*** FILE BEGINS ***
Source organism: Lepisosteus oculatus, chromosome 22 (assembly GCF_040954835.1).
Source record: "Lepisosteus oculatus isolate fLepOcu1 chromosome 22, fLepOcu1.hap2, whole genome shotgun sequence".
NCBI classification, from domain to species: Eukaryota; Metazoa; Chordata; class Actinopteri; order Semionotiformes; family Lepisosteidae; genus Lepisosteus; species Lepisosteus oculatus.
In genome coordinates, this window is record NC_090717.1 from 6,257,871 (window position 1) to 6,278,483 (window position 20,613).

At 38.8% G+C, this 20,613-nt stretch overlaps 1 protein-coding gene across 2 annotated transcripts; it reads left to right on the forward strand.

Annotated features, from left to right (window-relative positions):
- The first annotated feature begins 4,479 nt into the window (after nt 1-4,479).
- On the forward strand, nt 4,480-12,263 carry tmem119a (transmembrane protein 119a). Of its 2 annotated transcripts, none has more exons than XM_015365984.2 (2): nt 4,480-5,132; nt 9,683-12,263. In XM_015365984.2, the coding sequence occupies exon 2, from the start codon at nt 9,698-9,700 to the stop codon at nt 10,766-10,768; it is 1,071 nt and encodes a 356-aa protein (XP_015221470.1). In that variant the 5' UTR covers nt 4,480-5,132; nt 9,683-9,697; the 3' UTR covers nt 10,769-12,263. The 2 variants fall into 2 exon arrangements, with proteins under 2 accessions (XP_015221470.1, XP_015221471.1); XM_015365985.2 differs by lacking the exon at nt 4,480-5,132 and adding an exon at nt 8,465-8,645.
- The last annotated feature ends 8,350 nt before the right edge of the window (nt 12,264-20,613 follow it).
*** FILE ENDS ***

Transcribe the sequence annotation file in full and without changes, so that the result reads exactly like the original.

Source organism: Lepisosteus oculatus, chromosome 22 (assembly GCF_040954835.1).
Source record: "Lepisosteus oculatus isolate fLepOcu1 chromosome 22, fLepOcu1.hap2, whole genome shotgun sequence".
NCBI classification, from domain to species: Eukaryota; Metazoa; Chordata; class Actinopteri; order Semionotiformes; family Lepisosteidae; genus Lepisosteus; species Lepisosteus oculatus.
In genome coordinates, this window is record NC_090717.1 from 6,257,871 (window position 1) to 6,278,483 (window position 20,613).

At 38.8% G+C, this 20,613-nt stretch overlaps 1 protein-coding gene across 2 annotated transcripts; it reads left to right on the forward strand.

Annotated features, from left to right (window-relative positions):
- The first annotated feature begins 4,479 nt into the window (after nt 1-4,479).
- On the forward strand, nt 4,480-12,263 carry tmem119a (transmembrane protein 119a). Of its 2 annotated transcripts, none has more exons than XM_015365984.2 (2): nt 4,480-5,132; nt 9,683-12,263. In XM_015365984.2, the coding sequence occupies exon 2, from the start codon at nt 9,698-9,700 to the stop codon at nt 10,766-10,768; it is 1,071 nt and encodes a 356-aa protein (XP_015221470.1). In that variant the 5' UTR covers nt 4,480-5,132; nt 9,683-9,697; the 3' UTR covers nt 10,769-12,263. The 2 variants fall into 2 exon arrangements, with proteins under 2 accessions (XP_015221470.1, XP_015221471.1); XM_015365985.2 differs by lacking the exon at nt 4,480-5,132 and adding an exon at nt 8,465-8,645.
- The last annotated feature ends 8,350 nt before the right edge of the window (nt 12,264-20,613 follow it).